By the mid-19th century, the mining industry in Cornwall, England, was in dire straits. The area, once rich in copper, was nearly mined out, and mining was the principal Cornish occupation. Then the coup de grace came: enormous loads of copper were discovered in the New World, in places like Michigan and New Mexico. Places that, to a Cornish miner, must have seemed as strange and distant as Timbuktu. Then, in 1882, after semi-successful attempts at mining silver and gold, folks in Butte, Montana discovered that they were sitting on “the richest hill on Earth.” Within five years, Butte was producing more copper than anywhere else in the United States. The Cornish, rightly regarded as some of the finest hard-rock miners in the world, considered the prospects of seeking employment in Butte.
Cornish miners were known as Cousin Jacks, some say because they were always asking their cousins where they could find a job, and Jack was both a popular name at the time as well as a nickname for any Englishman, not unlike “average Joe” in America. Cousin Jacks moved to Butte in droves—but not just the Cornish. They were accompanied, famously, by the Irish, who would leave their own mark on Butte’s history that is more than evident today.
But those first Cornish miners brought with them a delicacy that many Montanans still treasure, a simple hand-pie that continues to nourish and fuel hard-working folks today.
As William A. Burke, author of the classic Copper Camp: The Lusty Story of Butte, Montana, the Richest Hill on Earth, writes, “each nationality brought its favorite dish from the old country and through fraternization between nationalities, many of them were soon adopted by the entire community. The best example is that epicurean masterpiece of pie crust, beef and vegetables which Butte, with pardonable pride, claims as its very own—the Cousin Jack pasty.”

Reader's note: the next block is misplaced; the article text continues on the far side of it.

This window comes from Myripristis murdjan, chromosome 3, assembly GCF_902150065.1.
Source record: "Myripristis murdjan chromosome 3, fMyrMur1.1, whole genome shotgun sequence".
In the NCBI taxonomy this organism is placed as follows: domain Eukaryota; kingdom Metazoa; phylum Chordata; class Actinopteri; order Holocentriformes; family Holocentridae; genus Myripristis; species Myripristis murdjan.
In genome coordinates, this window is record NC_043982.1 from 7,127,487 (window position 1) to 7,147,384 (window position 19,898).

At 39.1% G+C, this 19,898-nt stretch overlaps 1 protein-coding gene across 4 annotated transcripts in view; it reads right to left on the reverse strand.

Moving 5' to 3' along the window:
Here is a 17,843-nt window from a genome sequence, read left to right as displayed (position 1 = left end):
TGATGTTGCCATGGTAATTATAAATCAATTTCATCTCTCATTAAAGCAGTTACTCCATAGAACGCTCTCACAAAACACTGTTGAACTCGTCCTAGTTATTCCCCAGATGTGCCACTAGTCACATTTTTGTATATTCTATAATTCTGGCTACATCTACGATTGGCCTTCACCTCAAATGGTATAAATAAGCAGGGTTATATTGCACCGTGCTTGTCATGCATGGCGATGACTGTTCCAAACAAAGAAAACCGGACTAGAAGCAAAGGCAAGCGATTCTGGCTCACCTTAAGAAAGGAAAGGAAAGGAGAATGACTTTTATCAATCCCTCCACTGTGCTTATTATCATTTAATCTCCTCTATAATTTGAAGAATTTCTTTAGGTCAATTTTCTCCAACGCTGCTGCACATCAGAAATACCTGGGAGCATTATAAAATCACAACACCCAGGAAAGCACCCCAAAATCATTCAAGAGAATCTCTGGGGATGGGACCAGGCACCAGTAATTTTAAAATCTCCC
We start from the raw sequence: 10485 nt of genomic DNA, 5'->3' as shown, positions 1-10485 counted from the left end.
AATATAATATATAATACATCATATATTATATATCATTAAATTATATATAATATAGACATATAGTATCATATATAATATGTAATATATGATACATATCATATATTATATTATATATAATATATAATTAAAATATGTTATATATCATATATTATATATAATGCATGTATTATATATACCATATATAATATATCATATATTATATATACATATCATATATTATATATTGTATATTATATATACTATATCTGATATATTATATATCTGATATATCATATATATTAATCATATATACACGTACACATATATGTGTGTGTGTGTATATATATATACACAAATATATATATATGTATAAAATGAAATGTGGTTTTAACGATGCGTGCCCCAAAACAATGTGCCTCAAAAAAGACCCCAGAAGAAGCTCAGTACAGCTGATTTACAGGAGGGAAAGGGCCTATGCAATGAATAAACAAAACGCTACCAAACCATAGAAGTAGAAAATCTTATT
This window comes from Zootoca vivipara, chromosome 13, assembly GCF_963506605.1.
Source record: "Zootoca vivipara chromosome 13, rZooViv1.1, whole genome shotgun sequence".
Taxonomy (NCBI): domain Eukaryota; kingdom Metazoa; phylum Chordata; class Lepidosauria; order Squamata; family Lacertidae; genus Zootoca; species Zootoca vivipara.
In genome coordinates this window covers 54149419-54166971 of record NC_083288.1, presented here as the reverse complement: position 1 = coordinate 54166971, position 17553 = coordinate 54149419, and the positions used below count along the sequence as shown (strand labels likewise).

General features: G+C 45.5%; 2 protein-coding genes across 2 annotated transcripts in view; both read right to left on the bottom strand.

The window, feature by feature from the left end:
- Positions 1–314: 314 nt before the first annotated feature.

He continues, with toothsome description, to say that “[t]he pasty, as prepared here, is beyond description in mere words...it is both a thing of beauty and nourishment to body and soul. No earthly mortal could delineate for a moment on its delights without waxing eloquent.”
The Cornish can’t lay claim to having invented the pasty—indeed, the first mention of the savory hand-pie is in Geoffrey Chaucer’s Canterbury Tales, and the treat, filled with venison, was a particular favorite in the court of Henry VIII. But the Cousin Jack variety, out of which evolved the modern Butte variant, is as Cornish as cream tea, figgy ’obbin, or whortleberry pie.